Well, I’m not out of the wood yet as there are two snow-laden storms
heading towards PEI, but there are a couple of hours before any decision on
exit arrangements need to be made, so here goes!

This year I had a most welcome invitation from Jeff and Miriam (ZM) to
visit their amazing villa on the NW coast of beautiful PEI. Not to operate
Jeff’s legendary station you understand but to deploy a DIY Restricted
station on the shoreline and be royally entertained before, during and
after the event. Something not to be missed! The Briggs villa is
something to be experienced. They spend much of the 9 month long PEI
winter either in their Charlottetown condo or back at K1ZM, which is still
Jeff’s Cape Cod “home” station. There are therefore three separate heating
systems in a mutual back-up arrangement, including heat pumps, an oil-fired
furnace and bottled gas. It turned out that the heat pumps generated some
noise on 15 and 20 and so we reverted to the furnace for the BERU weekend.

Enough of the background – the plan was to transport as much of the G3LET
station (also used twice at 9H3ET) as possible to create an independent
facility, which still benefitted from Jeff’s extraordinary cliff-top NW
take-off. This consisted of K3, P3 and a new acquisition – an I-Pro Home
vertical dipole – together with a local reproduction of my base coupler
tuned 250 ft sloper for 80m, which was expected to provide a good
proportion of the weekend’s activity. In the end, Jeff and I also erected
a centre hung dipole cut for 40m, which also served pretty well on 15,
during the short flashes when it opened. Now you may ask how an I-Pro
vertical with it’s vertical radiator and horizontal loading sections all of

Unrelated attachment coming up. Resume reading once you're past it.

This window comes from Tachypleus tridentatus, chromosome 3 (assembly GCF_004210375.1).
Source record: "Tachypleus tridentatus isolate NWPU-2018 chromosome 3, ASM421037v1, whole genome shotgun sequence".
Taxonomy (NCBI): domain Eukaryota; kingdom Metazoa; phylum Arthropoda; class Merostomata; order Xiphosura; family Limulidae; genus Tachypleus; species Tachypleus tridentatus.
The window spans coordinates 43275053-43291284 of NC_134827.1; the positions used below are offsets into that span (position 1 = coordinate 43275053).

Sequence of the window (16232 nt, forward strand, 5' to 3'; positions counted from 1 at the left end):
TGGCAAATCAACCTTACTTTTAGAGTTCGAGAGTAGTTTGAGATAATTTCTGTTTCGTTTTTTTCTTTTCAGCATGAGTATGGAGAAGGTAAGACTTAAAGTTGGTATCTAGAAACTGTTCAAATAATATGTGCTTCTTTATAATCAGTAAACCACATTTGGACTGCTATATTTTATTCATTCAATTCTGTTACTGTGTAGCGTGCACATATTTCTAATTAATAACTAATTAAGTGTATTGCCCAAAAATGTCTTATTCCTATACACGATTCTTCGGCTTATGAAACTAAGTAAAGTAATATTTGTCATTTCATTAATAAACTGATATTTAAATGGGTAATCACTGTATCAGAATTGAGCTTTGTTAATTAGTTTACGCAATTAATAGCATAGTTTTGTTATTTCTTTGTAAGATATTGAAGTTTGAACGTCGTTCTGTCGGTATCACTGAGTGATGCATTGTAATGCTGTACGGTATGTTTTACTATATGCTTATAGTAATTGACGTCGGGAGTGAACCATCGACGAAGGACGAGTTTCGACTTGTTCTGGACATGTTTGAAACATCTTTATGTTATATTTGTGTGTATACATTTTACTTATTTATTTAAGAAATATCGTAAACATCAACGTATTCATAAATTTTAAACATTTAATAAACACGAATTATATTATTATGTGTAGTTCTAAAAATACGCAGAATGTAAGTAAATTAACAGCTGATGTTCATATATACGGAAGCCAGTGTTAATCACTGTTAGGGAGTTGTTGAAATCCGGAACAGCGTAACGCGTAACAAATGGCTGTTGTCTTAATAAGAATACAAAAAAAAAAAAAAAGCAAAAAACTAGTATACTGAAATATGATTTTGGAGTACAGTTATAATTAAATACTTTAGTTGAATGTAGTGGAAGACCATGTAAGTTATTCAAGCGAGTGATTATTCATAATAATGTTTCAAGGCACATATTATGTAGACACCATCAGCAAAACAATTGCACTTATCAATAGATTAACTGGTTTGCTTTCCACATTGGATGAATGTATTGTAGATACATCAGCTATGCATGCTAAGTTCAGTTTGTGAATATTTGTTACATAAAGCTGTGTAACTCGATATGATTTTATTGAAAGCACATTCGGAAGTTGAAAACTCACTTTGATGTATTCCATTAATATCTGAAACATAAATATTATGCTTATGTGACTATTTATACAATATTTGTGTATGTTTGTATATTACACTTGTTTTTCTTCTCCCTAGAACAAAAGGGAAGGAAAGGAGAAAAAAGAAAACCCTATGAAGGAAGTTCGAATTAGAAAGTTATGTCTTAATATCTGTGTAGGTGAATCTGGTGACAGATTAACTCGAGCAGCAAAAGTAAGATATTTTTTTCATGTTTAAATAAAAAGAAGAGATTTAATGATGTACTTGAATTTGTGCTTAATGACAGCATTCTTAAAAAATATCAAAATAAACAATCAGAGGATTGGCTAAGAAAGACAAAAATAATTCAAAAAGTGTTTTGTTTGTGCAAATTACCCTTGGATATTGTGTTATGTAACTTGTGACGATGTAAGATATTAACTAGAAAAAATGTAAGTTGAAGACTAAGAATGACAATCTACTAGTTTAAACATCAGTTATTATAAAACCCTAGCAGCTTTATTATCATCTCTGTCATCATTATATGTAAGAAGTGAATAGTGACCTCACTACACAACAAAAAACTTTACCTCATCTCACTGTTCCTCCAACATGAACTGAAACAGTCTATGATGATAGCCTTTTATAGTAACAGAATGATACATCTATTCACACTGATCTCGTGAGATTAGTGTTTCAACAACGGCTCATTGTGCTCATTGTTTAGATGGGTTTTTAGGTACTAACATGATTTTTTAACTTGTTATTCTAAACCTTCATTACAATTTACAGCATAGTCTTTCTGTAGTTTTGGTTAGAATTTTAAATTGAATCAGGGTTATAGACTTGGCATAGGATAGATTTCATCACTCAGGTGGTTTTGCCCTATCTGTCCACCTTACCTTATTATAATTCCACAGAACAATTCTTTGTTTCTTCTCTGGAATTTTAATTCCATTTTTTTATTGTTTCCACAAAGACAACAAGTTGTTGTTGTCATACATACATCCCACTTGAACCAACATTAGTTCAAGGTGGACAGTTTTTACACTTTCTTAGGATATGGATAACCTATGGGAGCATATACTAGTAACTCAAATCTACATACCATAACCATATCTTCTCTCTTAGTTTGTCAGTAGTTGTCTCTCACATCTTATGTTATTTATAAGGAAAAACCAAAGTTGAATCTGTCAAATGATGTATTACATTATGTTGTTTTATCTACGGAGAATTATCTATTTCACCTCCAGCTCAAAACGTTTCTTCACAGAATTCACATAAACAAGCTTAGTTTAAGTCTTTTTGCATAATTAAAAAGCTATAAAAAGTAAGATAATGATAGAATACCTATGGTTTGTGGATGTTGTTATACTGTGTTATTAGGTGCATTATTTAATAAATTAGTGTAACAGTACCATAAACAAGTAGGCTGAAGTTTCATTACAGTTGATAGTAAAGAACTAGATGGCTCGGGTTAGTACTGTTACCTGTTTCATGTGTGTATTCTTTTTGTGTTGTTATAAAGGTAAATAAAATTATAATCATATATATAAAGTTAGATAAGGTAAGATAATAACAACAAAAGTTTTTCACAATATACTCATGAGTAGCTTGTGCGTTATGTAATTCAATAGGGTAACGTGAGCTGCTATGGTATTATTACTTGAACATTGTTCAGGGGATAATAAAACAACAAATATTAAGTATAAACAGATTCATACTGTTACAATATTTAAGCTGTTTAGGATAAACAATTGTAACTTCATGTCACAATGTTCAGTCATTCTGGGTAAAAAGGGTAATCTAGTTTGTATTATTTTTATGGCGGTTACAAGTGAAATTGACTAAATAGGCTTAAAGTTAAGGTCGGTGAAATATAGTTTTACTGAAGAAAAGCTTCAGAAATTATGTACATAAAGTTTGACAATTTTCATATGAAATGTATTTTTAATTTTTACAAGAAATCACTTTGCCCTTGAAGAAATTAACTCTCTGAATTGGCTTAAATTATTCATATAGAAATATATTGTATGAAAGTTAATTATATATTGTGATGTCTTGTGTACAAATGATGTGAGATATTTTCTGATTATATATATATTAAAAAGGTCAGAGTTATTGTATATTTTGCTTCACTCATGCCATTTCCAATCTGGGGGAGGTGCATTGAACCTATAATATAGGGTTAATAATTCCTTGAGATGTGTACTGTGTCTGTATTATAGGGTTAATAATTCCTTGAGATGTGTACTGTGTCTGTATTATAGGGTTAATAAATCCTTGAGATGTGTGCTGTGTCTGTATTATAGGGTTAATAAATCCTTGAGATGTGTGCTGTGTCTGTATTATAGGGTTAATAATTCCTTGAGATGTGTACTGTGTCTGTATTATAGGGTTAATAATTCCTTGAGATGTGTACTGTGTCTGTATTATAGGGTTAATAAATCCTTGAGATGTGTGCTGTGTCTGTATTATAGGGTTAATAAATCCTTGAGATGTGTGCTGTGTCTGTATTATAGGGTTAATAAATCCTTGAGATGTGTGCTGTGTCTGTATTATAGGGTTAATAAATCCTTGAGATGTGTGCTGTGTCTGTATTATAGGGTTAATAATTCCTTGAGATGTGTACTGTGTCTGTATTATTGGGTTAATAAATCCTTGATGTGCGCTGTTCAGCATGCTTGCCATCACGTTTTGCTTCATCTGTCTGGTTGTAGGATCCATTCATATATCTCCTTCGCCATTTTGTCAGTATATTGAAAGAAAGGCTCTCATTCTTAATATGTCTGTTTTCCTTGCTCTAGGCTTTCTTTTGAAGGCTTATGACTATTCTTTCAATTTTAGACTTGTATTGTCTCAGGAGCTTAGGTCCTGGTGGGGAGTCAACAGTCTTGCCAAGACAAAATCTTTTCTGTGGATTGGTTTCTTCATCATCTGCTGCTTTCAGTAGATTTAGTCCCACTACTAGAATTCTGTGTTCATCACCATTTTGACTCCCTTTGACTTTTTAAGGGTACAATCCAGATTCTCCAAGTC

2.5m fits into a fishing bag. The answer was to cut them all into 3 pieces
of 0.85m or thereabouts and fashion slotted joining pieces with
appropriately sized hose clamps to tie everything together. Packed into
cardboard tubes, all of this just fitted diagonally into my largest

As it was going to be impossible to bring the sloper into Jeff’s basement
where the operation was set up, a CG3000 coupler, also used in NFD, was
brought along. This made QSYs between 40 and 80 a little cumbersome but
at least it was reliable and provided alternative directlvity for the HF
bands on occasion. After some feeder mix-up which directed the Bias-Tee
power for the tuner into the I-Pro feed balun for a day or so, all worked
well and I was in business by Thursday afternoon. With such fleeting
openings on critical bands, the P3 proved a real time-saver in identifying
open bands and the location of any occupants. In order to tune the I-Pro
and be in a position to switch automatically between antennas, my KAT-500
tuner also came along.

After poking around on Thursday and Friday, I was resigned to a really hard
time. Nothing north of I andS5 had appeared on 15m and even Ron YDX had
projected a very modest signal on 80m. So it was with some trepidation
that I arose early (at 0500 local) on Saturday to see what was about. Not